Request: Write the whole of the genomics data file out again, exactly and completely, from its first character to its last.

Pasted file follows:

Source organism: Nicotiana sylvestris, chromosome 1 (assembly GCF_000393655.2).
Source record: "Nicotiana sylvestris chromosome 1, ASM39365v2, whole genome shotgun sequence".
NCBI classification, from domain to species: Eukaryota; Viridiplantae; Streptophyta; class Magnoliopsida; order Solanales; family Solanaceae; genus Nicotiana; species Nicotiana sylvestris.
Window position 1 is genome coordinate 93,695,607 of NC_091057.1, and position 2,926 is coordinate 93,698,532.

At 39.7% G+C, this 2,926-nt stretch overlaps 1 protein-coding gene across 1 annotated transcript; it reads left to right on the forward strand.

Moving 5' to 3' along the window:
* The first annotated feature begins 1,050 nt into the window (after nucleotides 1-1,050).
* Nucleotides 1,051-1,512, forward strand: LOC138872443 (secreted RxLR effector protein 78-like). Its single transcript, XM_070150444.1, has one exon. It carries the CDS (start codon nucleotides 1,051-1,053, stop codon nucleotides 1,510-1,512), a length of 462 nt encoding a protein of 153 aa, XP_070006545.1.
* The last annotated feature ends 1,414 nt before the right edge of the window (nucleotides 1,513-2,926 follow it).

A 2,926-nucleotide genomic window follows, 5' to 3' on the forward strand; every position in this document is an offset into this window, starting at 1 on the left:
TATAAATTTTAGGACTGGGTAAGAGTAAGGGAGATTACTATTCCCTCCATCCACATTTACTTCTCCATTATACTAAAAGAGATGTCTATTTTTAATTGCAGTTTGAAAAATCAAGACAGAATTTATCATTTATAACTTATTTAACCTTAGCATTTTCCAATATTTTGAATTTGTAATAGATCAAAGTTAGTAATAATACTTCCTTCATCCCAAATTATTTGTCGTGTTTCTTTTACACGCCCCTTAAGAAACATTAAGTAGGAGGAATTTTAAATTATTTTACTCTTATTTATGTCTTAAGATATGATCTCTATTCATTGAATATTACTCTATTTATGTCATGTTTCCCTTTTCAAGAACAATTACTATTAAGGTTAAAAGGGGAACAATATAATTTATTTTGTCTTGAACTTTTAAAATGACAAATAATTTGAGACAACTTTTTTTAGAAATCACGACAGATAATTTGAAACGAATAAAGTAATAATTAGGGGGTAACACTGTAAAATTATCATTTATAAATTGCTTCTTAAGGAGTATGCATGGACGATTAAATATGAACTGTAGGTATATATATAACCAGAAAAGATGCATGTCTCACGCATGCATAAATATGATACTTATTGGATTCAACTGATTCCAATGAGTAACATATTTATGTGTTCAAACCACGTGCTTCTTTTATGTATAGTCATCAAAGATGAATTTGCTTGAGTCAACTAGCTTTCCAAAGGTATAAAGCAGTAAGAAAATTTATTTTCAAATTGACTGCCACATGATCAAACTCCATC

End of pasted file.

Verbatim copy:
Source organism: Nicotiana sylvestris, chromosome 1 (assembly GCF_000393655.2).
Source record: "Nicotiana sylvestris chromosome 1, ASM39365v2, whole genome shotgun sequence".
NCBI classification, from domain to species: Eukaryota; Viridiplantae; Streptophyta; class Magnoliopsida; order Solanales; family Solanaceae; genus Nicotiana; species Nicotiana sylvestris.
Window position 1 is genome coordinate 93,695,607 of NC_091057.1, and position 2,926 is coordinate 93,698,532.

At 39.7% G+C, this 2,926-nt stretch overlaps 1 protein-coding gene across 1 annotated transcript; it reads left to right on the forward strand.

Moving 5' to 3' along the window:
* The first annotated feature begins 1,050 nt into the window (after nucleotides 1-1,050).
* Nucleotides 1,051-1,512, forward strand: LOC138872443 (secreted RxLR effector protein 78-like). Its single transcript, XM_070150444.1, has one exon. It carries the CDS (start codon nucleotides 1,051-1,053, stop codon nucleotides 1,510-1,512), a length of 462 nt encoding a protein of 153 aa, XP_070006545.1.
* The last annotated feature ends 1,414 nt before the right edge of the window (nucleotides 1,513-2,926 follow it).

A 2,926-nucleotide genomic window follows, 5' to 3' on the forward strand; every position in this document is an offset into this window, starting at 1 on the left:
TATAAATTTTAGGACTGGGTAAGAGTAAGGGAGATTACTATTCCCTCCATCCACATTTACTTCTCCATTATACTAAAAGAGATGTCTATTTTTAATTGCAGTTTGAAAAATCAAGACAGAATTTATCATTTATAACTTATTTAACCTTAGCATTTTCCAATATTTTGAATTTGTAATAGATCAAAGTTAGTAATAATACTTCCTTCATCCCAAATTATTTGTCGTGTTTCTTTTACACGCCCCTTAAGAAACATTAAGTAGGAGGAATTTTAAATTATTTTACTCTTATTTATGTCTTAAGATATGATCTCTATTCATTGAATATTACTCTATTTATGTCATGTTTCCCTTTTCAAGAACAATTACTATTAAGGTTAAAAGGGGAACAATATAATTTATTTTGTCTTGAACTTTTAAAATGACAAATAATTTGAGACAACTTTTTTTAGAAATCACGACAGATAATTTGAAACGAATAAAGTAATAATTAGGGGGTAACACTGTAAAATTATCATTTATAAATTGCTTCTTAAGGAGTATGCATGGACGATTAAATATGAACTGTAGGTATATATATAACCAGAAAAGATGCATGTCTCACGCATGCATAAATATGATACTTATTGGATTCAACTGATTCCAATGAGTAACATATTTATGTGTTCAAACCACGTGCTTCTTTTATGTATAGTCATCAAAGATGAATTTGCTTGAGTCAACTAGCTTTCCAAAGGTATAAAGCAGTAAGAAAATTTATTTTCAAATTGACTGCCACATGATCAAACTCCATC